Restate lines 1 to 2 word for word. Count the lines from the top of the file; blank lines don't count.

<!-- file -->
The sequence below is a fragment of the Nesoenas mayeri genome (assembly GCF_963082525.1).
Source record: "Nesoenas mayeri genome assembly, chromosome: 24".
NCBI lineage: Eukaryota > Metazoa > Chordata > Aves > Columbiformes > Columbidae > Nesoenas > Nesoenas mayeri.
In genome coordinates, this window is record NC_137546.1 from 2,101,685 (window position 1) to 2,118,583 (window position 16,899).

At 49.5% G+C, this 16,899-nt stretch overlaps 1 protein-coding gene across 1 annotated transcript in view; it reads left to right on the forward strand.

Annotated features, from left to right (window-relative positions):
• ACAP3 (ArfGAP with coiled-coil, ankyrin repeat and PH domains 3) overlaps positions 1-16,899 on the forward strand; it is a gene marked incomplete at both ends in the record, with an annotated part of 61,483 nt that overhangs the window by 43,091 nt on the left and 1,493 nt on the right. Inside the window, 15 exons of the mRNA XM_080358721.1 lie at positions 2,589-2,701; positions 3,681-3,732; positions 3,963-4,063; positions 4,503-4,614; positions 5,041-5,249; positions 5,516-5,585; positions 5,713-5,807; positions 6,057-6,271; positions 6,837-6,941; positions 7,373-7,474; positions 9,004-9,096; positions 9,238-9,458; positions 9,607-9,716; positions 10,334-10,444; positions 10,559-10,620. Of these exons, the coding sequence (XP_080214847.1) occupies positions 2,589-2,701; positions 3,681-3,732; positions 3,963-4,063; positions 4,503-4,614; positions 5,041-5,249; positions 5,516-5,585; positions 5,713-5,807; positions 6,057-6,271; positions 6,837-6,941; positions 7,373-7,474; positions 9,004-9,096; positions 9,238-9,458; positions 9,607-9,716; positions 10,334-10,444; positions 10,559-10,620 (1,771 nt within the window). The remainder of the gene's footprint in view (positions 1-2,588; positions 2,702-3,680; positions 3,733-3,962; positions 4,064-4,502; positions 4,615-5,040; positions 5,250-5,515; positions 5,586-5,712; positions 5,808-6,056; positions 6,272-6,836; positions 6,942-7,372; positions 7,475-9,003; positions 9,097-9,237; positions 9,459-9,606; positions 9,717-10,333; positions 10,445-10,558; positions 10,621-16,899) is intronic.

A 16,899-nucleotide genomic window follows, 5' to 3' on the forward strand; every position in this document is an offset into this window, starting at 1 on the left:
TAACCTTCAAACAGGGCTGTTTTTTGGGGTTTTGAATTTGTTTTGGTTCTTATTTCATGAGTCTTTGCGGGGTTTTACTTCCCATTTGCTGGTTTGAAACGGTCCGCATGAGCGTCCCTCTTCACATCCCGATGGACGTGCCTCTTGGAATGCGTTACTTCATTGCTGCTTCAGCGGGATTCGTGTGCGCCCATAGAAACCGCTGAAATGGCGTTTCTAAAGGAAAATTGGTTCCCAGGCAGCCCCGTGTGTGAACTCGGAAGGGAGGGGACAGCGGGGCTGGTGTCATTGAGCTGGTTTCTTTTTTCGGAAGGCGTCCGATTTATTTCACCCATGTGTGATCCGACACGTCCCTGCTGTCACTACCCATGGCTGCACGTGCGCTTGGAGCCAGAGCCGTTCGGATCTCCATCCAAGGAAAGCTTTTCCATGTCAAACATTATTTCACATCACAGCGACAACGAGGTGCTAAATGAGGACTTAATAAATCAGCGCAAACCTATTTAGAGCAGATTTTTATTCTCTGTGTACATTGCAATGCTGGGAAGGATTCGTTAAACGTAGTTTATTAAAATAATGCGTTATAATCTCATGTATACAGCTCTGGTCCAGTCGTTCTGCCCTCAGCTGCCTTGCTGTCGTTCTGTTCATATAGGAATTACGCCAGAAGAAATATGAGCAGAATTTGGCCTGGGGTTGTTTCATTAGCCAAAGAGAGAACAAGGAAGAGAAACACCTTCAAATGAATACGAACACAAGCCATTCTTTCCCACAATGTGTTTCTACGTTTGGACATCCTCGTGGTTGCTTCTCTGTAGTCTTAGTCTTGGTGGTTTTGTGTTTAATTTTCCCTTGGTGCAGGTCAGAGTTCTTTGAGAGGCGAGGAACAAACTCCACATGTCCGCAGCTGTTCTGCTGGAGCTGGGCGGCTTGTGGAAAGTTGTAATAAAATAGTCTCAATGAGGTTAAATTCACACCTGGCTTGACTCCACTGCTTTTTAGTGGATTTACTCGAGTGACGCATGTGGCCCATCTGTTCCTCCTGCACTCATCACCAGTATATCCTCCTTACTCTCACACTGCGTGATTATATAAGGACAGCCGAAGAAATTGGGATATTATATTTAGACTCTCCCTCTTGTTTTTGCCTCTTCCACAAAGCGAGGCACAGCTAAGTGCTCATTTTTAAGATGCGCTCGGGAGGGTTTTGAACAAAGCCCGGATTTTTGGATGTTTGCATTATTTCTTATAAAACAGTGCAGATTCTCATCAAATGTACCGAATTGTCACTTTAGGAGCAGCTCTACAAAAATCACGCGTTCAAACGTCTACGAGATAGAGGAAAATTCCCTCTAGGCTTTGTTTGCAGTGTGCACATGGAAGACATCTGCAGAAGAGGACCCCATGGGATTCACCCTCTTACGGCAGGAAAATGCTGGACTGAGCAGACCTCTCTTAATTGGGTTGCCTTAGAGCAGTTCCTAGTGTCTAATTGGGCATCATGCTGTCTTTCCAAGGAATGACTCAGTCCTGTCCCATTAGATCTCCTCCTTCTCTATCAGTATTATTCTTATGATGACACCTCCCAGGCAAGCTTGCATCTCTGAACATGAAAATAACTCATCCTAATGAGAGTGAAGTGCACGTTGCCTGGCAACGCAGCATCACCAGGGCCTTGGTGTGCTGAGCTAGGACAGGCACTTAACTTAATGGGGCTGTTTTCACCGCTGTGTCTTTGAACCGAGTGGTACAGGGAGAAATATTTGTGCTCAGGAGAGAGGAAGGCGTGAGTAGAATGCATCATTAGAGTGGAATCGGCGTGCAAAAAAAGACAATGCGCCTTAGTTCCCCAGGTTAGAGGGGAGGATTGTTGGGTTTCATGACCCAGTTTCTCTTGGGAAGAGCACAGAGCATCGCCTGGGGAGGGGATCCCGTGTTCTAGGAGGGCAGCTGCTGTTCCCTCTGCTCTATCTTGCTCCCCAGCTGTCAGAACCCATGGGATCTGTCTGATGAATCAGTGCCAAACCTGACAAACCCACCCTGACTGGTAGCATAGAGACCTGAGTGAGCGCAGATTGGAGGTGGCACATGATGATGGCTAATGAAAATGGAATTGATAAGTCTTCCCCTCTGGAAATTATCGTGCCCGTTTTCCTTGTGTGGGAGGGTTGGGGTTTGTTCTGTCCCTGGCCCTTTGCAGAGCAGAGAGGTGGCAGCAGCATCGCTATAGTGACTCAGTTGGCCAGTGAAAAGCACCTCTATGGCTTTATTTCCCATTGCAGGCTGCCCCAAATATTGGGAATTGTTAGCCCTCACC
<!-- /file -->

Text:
The sequence below is a fragment of the Nesoenas mayeri genome (assembly GCF_963082525.1).
Source record: "Nesoenas mayeri genome assembly, chromosome: 24".